In my armchair observation of the world’s major religions, they each have scriptures, righteous examples or commandments that seek the destruction or subjugation of other races, infidels or non-believers. In short, among all the talk of love, peace and coexistence, there is inevitably a doctrine, which—if interpreted literally—espouses hate or the smiting of people who are different. Is this the case for every religion? Perhaps an exception is Buddhism and other religions that are associated more with spiritual or political philosophies rather than a deity (e.g. Confucianism is not really a religion).
But here’s the thing: Despite holy scripture that places adherents spiritually or morally above their neighbors, few individuals believe or act on scripture that suggests burning neighbors, cutting off their hands, or raping their daughters. They also leave their neighbors to establish and administer their own political and cultural practices, according to their own set of beliefs. That is, most cultures accept the universal maxims: “Live and let live” and “Treat others as you wish to be treated”. Adhering to these two simple golden principles of non-interference and cooperation are the keys to living in a multicultural world. Everyone understands this. Everyone lives it! Well, not quite everyone…
The problem with Islam, as I see it, is that a large fraction of followers actually implement an “interference doctrine”. But when an institution combines a nihilistic philosophy with growth and evangelism, it takes the form of a cancer: Constantly pushing out its boarders and consuming anything in the way. Many Islamic adherents (how many?) refuse to accommodate tolerance—at least for those outside of its beliefs, even when an Islamist community is a minority in the homeland of other cultures and philosophies.
I believe in tolerance. Given a connected world with a great many cultures and beliefs, it is the only way to foster peaceful and productive coexistence. The concept of Sharia Law—practiced against non-believers and especially outside of an Islamist homeland—is not only intolerant and abhorrent, it is impossible to reconcile within any framework of coexistence. Therefore, the only philosophy or practice of which we should be intolerant is intolerance itself.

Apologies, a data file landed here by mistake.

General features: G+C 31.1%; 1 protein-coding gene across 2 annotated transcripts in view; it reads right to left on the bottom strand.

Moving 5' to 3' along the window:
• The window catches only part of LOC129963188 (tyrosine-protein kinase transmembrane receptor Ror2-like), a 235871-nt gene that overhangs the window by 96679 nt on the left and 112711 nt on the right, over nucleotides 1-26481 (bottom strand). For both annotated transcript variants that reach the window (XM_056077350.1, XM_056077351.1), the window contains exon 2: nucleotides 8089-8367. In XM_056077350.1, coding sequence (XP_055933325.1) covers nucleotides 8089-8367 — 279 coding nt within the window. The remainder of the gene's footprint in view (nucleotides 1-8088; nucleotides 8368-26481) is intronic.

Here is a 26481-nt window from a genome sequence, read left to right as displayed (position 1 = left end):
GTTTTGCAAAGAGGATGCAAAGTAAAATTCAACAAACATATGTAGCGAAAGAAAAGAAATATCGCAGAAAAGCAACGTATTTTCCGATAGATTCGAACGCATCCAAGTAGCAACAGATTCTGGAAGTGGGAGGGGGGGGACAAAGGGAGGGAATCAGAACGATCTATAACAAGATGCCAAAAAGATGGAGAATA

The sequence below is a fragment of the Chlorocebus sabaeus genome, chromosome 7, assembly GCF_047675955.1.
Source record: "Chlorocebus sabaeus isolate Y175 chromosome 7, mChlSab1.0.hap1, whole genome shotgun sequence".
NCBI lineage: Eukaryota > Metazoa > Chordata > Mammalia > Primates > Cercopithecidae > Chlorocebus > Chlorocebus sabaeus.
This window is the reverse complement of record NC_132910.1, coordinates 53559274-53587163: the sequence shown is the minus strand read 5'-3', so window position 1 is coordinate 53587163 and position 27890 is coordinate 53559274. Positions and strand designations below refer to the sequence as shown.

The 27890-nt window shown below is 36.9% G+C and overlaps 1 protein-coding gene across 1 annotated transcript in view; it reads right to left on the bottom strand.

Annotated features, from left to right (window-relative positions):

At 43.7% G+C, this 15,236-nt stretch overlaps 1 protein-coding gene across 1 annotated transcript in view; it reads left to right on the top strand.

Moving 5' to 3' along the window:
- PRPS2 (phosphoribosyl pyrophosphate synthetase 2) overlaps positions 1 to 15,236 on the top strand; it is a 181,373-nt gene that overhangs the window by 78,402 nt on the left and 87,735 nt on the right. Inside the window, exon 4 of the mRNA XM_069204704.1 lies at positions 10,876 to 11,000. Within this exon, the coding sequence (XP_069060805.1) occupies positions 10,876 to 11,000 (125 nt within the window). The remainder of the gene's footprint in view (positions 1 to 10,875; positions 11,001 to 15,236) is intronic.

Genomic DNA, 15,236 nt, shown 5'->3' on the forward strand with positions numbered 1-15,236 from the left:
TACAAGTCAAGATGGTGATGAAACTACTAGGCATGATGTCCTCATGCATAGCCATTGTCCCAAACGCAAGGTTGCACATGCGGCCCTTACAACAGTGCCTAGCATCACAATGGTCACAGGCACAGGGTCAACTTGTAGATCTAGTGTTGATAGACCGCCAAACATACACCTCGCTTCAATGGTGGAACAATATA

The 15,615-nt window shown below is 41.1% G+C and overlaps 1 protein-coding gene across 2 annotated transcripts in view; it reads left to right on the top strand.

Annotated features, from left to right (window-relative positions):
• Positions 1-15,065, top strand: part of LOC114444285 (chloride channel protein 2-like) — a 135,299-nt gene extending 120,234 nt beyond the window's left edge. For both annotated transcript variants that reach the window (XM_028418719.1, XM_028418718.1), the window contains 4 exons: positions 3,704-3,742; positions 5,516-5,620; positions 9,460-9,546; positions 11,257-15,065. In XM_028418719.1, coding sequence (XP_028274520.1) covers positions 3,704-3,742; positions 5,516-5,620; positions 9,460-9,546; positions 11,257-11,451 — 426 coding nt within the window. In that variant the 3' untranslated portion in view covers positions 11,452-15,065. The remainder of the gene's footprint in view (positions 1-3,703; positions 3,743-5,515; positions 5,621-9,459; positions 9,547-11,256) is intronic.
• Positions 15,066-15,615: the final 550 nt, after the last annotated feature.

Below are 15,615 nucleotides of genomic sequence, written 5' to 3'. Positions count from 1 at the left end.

I honestly don’t know the fraction of Islamists who teach hate and who seek to spread intolerance. But I can see that the absolute numbers are staggering. It’s not just growing in the Arab world, in Afghanistan, Pakistan, Mali and Timbuktu. It has taken root in France, Belgium, Germany, Sweden, Finland and even in North America. While I cringe in response to some reader suggestions (“We must destroy Islam. We need to institute a genocide”), I honestly don’t see how to contain a cancer by any means other than destroying it. As with any cancer, there is an urgent imperative to prevent spread and the consumption of surrounding tissue.
Is it possible that Islam can be gently prodded to correct the extremism within its many sects and among its zealous Mullahs? I don’t know. And I don’t know if we have time to engage on such a benign level. Despite my disdain for intolerance, I keep returning to my own maxim: The only thing of which we can be justifiably intolerant is intolerance itself. I believe that if we do not quickly squash intolerance, the haters will consume us.
That’s my opinion on the growth of a very destructive force from the dark side. My father had a considerably less tolerant plan… He died before there was a western acronym for ISIS [ISIL, Daesh, The Caliphate], but he once wrote that captured Taliban and Hammas fighters should be killed and a video sent to their families. The video would show the corpse of a religious extremist as it is buried alongside open carcasses of pigs, including intestines and pork brains. He figured that the graphic display of eternal damnation might persuade the next generation from spreading their hate and killing across other cultures. I hold out hope for a more civilized and humane way to encourage tolerance among neighbors.
In response to the titular question: Is Islam a religion of tolerance? It doesn’t appear to promote tolerance at any level. Not from religious leaders and not that I can see from the adherents. If Islam were tolerant, we would see swift condemnation of terrorist acts. We would see acceptance of other cultures and practices. We would sense an acceptance that women can be educated and treated as something other than cattle, and we would see a peaceful and productive coexistence with the greater communities, both religious and secular.
All 4 photos: http://enriqueiglesias.com